‘This is updated for the modern day, with some relevant messaging, and has a strong cast and crew’
Distributor Kew Media Distribution
Producers Leopard Pictures; Treasure Trove; Lola Entertainment; Pigeon Entertainment
Length 2 x 60 minutes
Broadcaster BBC1 (UK)
The reboot of the classic British series Worzel Gummidge should not automatically be considered a pure-play kids’ show, despite being based on Barbara Euphan Todd’s children’s books. Pirates Of The Caribbean actor Mackenzie Crook writes, directs and stars as the titular scarecrow in BBC1’s reimagining of the tales, told across two hour-long films.
For Jonathan Ford, executive vice-president of sales at Kew Media Distribution (KMD), several factors combine to give Worzel Gummidge a strong position in the in-demand family entertainment programming space.
“This is a two-part family special with BBC1 credentials, with the hope and plan that if they work, it will develop into a series targeted more at a family co-viewing slot on a Saturday evening,” he says.
Ford says KMD was moved to acquire distribution rights to the show after several buyers expressed a belief that there is “a big gap in family, co-viewing programming”.
Produced by Argonon Group-owned Leopard Pictures, Crook’s outfit Treasure Trove Productions, Lola Entertainment and Pigeon Entertainment, the specials return to the village of Scatterbrook and the introduction of two young people to Worzel, the scarecrow of Ten Acre Field.
Their world is sent spinning when Gummidge comes to life, with the only person more shocked being Worzel himself, when he discovers that the children are not in fact fellow scarecrows but humans.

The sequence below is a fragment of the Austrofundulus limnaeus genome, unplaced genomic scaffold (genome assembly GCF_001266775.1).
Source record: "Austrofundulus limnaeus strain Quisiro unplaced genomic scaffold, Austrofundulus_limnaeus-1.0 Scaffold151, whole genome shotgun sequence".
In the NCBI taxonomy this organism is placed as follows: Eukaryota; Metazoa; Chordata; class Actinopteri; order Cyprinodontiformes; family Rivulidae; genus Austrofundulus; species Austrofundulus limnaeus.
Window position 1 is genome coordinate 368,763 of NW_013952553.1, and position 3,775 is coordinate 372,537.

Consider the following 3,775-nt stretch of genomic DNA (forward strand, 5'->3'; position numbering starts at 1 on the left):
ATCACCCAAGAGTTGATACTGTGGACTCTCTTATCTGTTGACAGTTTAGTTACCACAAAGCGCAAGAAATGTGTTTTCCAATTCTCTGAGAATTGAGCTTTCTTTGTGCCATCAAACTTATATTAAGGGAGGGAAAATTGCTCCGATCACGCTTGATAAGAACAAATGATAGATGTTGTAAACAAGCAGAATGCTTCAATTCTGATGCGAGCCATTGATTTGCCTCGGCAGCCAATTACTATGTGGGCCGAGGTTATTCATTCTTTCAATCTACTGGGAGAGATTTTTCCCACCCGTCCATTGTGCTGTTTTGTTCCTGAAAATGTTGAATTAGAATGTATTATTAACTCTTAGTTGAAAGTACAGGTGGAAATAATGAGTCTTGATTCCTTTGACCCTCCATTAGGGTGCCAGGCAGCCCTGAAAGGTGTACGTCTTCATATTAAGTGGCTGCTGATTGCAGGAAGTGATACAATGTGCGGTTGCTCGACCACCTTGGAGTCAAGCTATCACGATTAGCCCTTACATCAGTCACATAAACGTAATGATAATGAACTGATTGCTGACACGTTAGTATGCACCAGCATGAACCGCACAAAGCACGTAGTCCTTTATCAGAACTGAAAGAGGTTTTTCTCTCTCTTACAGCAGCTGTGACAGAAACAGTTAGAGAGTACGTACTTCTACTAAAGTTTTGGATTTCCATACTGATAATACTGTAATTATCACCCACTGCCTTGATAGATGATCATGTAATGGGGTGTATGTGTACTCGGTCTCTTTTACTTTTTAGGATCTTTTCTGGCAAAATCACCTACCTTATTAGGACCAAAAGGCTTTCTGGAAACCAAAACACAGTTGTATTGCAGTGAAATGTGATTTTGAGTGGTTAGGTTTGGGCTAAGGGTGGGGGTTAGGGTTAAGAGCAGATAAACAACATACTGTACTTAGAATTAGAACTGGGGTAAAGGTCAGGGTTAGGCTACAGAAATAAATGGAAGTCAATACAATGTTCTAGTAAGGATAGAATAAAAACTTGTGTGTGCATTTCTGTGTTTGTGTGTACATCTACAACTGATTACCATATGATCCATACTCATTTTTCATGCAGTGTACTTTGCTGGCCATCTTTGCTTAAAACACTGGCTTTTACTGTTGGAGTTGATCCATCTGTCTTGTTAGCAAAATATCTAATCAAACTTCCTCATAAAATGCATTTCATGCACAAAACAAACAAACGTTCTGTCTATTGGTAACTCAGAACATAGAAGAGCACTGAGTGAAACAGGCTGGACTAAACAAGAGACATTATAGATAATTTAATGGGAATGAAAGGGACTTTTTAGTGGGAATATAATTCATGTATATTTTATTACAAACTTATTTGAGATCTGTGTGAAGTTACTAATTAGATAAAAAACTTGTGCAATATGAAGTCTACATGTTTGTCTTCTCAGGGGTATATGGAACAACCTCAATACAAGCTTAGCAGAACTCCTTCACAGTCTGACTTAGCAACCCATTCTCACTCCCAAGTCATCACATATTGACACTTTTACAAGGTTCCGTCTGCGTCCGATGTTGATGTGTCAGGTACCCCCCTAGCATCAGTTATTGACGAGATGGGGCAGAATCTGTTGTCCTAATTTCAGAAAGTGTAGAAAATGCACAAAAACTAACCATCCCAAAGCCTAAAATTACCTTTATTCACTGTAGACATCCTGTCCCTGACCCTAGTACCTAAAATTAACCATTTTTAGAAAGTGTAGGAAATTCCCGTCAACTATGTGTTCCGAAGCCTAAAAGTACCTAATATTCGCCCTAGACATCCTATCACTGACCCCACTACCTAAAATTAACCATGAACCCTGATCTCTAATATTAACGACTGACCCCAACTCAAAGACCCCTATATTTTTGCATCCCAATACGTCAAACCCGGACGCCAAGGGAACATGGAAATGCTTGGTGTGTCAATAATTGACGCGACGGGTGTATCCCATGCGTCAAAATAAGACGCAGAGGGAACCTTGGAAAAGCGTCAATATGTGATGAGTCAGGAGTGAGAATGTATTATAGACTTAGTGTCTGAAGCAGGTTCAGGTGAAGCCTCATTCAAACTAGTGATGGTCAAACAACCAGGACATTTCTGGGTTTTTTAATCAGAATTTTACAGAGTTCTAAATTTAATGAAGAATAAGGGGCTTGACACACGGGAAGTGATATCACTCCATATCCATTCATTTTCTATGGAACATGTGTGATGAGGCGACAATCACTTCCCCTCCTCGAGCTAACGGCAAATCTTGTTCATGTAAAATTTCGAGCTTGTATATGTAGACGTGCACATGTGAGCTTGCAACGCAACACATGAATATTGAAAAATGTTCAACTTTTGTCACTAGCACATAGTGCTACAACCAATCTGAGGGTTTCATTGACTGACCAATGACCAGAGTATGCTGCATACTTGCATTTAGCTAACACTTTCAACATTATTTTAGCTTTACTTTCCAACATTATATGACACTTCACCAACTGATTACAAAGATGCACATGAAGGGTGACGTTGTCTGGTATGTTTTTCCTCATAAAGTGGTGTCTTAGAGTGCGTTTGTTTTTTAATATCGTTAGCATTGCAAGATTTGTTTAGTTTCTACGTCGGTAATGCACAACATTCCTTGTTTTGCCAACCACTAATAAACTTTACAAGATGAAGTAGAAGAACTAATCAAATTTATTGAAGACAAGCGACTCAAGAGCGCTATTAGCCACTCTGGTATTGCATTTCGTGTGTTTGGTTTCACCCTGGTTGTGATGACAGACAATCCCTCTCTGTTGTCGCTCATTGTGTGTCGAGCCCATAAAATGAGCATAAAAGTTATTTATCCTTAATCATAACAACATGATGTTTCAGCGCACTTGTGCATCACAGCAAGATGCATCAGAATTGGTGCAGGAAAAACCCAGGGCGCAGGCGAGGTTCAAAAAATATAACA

High-profile cast members appearing alongside Crook include Harry Potter alumna Zoë Wanamaker and Michael Palin.
“This is a brand franchise that is recognised in some places, based on popular books,” says Ford. “It’s updated for the modern day, with relevant messaging, and has a very strong cast and crew.”
Ford says that with the forthcoming launch of new SVoD platforms, some of which are aimed at families, Worzel Gummidge will find its place globally.
He points to the family focus of Disney+ and notes that HBO Max is on the hunt for family-themed programmes, while Netflix and Amazon have been significant buyers of such content for some time, even with their focus on original content.
“Then there are all the individual free-TV and pay-TV broadcasters who cater for the family,” adds Ford. “If it’s a good piece of entertainment with messaging and storylines that people can associate with, it will do well.”
The Gummidge character has not been adapted for TV since Worzel Gummidge Down Under, which Channel 4 and New Zealand’s TVNZ (then Television New Zealand) coproduced for two years between 1987 and 1989. That series, in turn, followed on from the ITV kids’ show, which aired in the late 1970s and early 1980s.
KMD has already seen “interest from multiple territories”, including both English-language and non-English-language buyers. Ford is also encouraged that there has been a positive response within Europe, North America and Asia in the short time since his company introduced the series to market.
With buyers from those regions “expressing a desire to see more” of the show, KMD will be giving interested parties an opportunity to screen it before it decides on a distribution route.
“Public broadcasters that still have a family remit will be interested,” says Ford. “It could play tea-time slots during the week, or on a Saturday.”
Although budgets are not forthcoming, Ford stresses that all parties made a “good investment to create a high-quality production”.
With high hopes that the specials will be the catalyst for further series, the distributor is committed to the show.
“We have invested in Worzel Gummidge and we would look to continue to do so,” adds Ford.